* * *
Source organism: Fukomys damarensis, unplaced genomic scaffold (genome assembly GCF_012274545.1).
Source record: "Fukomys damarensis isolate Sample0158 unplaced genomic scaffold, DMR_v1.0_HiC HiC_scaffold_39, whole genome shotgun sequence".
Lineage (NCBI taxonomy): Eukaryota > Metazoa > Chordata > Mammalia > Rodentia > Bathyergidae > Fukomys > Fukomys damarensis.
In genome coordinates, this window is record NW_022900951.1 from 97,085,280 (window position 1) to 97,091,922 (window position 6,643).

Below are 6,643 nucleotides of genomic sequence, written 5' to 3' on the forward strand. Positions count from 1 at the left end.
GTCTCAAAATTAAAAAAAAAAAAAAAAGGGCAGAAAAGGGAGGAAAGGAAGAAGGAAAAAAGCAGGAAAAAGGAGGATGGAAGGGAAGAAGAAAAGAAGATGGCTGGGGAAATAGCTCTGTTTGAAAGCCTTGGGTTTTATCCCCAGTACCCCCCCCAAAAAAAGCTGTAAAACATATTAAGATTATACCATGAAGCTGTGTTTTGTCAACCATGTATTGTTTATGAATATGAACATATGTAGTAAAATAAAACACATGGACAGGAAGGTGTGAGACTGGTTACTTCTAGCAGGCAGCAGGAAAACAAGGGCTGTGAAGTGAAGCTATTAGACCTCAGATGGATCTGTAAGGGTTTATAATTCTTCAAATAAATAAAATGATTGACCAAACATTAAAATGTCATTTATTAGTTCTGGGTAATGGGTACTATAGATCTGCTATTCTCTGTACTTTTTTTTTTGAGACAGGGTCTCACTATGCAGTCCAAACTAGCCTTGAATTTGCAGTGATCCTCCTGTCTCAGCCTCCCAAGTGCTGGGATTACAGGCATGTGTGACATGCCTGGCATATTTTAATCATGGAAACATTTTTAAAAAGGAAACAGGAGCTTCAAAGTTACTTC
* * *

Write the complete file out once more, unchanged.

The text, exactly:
Source organism: Fukomys damarensis, unplaced genomic scaffold (genome assembly GCF_012274545.1).
Source record: "Fukomys damarensis isolate Sample0158 unplaced genomic scaffold, DMR_v1.0_HiC HiC_scaffold_39, whole genome shotgun sequence".
Lineage (NCBI taxonomy): Eukaryota > Metazoa > Chordata > Mammalia > Rodentia > Bathyergidae > Fukomys > Fukomys damarensis.
In genome coordinates, this window is record NW_022900951.1 from 97,085,280 (window position 1) to 97,091,922 (window position 6,643).

Below are 6,643 nucleotides of genomic sequence, written 5' to 3' on the forward strand. Positions count from 1 at the left end.
GTCTCAAAATTAAAAAAAAAAAAAAAAGGGCAGAAAAGGGAGGAAAGGAAGAAGGAAAAAAGCAGGAAAAAGGAGGATGGAAGGGAAGAAGAAAAGAAGATGGCTGGGGAAATAGCTCTGTTTGAAAGCCTTGGGTTTTATCCCCAGTACCCCCCCCAAAAAAAGCTGTAAAACATATTAAGATTATACCATGAAGCTGTGTTTTGTCAACCATGTATTGTTTATGAATATGAACATATGTAGTAAAATAAAACACATGGACAGGAAGGTGTGAGACTGGTTACTTCTAGCAGGCAGCAGGAAAACAAGGGCTGTGAAGTGAAGCTATTAGACCTCAGATGGATCTGTAAGGGTTTATAATTCTTCAAATAAATAAAATGATTGACCAAACATTAAAATGTCATTTATTAGTTCTGGGTAATGGGTACTATAGATCTGCTATTCTCTGTACTTTTTTTTTTGAGACAGGGTCTCACTATGCAGTCCAAACTAGCCTTGAATTTGCAGTGATCCTCCTGTCTCAGCCTCCCAAGTGCTGGGATTACAGGCATGTGTGACATGCCTGGCATATTTTAATCATGGAAACATTTTTAAAAAGGAAACAGGAGCTTCAAAGTTACTTC